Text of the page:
Tag Archives: television

‘Twin Peaks: The Return’ Has Made Traditional TV Recaps Obsolete

It might be technically over, but it’s been hard to let go of Twin Peaks: The Return, whose final two episodes aired last Sunday. I’d worried about this 18-part work, and how the powerful waves of nostalgia its arrival sent across the web would alter my experience of it. In the end, it was breathtaking: horrific, funny, bold, and masterful — even at its most frustrating.

The middle stretch of the series coincided with the seventh — mostly mediocre — season of Game of Thrones. The juxtaposition was revelatory: I realized how limited my tolerance of narrative experimentation had become in this supposed golden age of prestige television. On the right side, flimsy, expensive, predictable storytelling. On the left, something beautiful and impossible to define, at once seductive and hermetic. The two shows also encouraged very different types of engagement. Sure, redditors have come up with outré theories about both Jon Snow’s parentage and Agent Dale Cooper’s tulpas. But where the former forced you to think in straight lines and pose questions about verisimilitude (“how did those ravens fly so fast?”), the latter invited lateral explorations, detours, and multilayered analyses.

Speaking of which, Sarah Nicole Prickett has written gorgeous, spiral-like reviews after each episode (or pair of episodes), which Artforum has since collected into one mammoth post (the final installment is still forthcoming). These essays take the (mostly dull) genre of the weekly recap and inject it with a sense of intrepid questioning. Here, for example, is Prickett responding to the show’s eighth episode, likely the best hour of television I’ve ever watched.

Imagine having been a child in the jaundiced dawn of the Atomic Age, anticipating the death of all you’d known, the reality at Hiroshima and Nagasaki transposed on your Manhattan, or your Missoula, Montana. Imagine seeing one photograph in particular, depicting the instant shared death of a hundred thousand people and thinking, “I have an idea.” Seeing a perfect image in . . . a mushroom cloud, and making it your own. Who is so outrageous? Sylvia Plath? Bruce Conner? I would kill someone to have that kind of brain, which is why God didn’t give it to me. He gave it to Lynch, who reappears on The Return as FBI Regional Bureau Chief Gordon Cole, now with a fancier office, and behind his wide desk, as we saw in the third hour, a wider black-and-white photograph of a nuclear blast. Five hours later, this completely inappropriate decorating choice is explained.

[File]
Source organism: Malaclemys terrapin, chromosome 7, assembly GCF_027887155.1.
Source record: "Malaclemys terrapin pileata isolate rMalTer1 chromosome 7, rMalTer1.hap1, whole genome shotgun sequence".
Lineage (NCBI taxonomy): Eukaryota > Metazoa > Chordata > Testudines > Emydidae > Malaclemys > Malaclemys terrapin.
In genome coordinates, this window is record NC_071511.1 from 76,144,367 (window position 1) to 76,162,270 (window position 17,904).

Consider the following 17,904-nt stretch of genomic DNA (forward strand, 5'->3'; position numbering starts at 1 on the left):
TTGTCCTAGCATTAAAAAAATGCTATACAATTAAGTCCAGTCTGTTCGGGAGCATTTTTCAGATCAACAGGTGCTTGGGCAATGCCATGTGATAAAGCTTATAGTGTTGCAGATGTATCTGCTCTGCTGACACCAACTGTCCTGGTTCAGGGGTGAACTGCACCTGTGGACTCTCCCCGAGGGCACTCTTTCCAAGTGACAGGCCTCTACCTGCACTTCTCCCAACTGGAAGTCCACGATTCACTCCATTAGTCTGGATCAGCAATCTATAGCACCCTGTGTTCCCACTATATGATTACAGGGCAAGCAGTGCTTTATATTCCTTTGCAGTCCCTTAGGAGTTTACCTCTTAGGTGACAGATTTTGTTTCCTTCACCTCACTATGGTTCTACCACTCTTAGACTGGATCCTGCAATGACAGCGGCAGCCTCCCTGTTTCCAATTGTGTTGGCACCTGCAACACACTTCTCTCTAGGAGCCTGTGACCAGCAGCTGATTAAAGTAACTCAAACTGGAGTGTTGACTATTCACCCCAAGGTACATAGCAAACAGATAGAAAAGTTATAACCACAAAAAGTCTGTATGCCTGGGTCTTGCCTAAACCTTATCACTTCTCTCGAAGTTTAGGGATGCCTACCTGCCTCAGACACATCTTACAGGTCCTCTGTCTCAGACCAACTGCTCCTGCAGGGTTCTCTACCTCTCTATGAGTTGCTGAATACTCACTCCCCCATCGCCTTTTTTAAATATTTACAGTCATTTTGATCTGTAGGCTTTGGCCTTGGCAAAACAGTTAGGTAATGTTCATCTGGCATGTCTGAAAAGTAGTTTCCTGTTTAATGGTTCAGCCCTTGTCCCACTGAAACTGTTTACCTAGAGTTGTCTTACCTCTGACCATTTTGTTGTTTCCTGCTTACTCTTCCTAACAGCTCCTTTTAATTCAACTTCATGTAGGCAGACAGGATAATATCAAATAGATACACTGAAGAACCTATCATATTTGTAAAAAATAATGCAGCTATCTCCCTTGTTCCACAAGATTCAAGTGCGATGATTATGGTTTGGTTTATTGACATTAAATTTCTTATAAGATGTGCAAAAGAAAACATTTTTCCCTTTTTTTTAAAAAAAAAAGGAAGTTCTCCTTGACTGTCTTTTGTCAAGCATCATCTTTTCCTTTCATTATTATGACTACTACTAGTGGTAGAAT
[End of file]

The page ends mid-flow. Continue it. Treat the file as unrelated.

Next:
We go to the first detonation of an atomic bomb, in White Sands, New Mexico, on July 16, 1945, at 5:45 AM (MWT). The date and time, with its stressed specificity, is like an evangelical’s save-the-date for this year’s doomsday. The Trinity Test we are about to see did in fact take place, but a shimmer of unlikelihood, like this is unbelievable, remains. The cloud mushrooms and swallows the camera, so it feels like we’re shrinking, like Alice in . . . Hell. The colors are too much for words: imperial purple, incarnadine orange, gold. (Lynch, in his wonderfully inadequate explanation for dissecting a stranger’s recently deceased cat in his basement, said that “when I opened up the inside, it was unbelievable—the organs inside the cat were brilliant colors, and as soon as the air got to them, all the color started draining out, right before your eyes.”) The rest of the episode is in lambent black-and-white, as in Lynch’s Eraserhead (1977). There are quivering shots, almost stills, displaying staticky, patterned abstractions that look like Ross Bleckner’s paintings after AIDS. Bleckner has said that the disease, with its radioactive threat, was “a total paradigm shift in consciousness, a rupture.”

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Remembering ‘Ally McBeal’s’ Creepy Dancing Baby

Twenty years ago, a quirky, hour-long dramedy about a young woman working at a law firm in Boston debuted and became a cultural phenomenon. The cast of that show, “Ally McBeal,” recently spoke with the Hollywood Reporter about how the show was developed, behind-the-scenes antics, and one very memorable dancing baby:

Gil Bellows (Billy Thomas): And then there was the Dancing Baby. I’m glad it brought attention to the show, but out of all the things that we explored, that was one of my least favorites.

Sandy Grushow (then-president, 20th Century Fox Television): I remember seeing a rough cut with the Dancing Baby when I was at home one night and I nearly fell out of bed. It was somewhere between creepy and charming.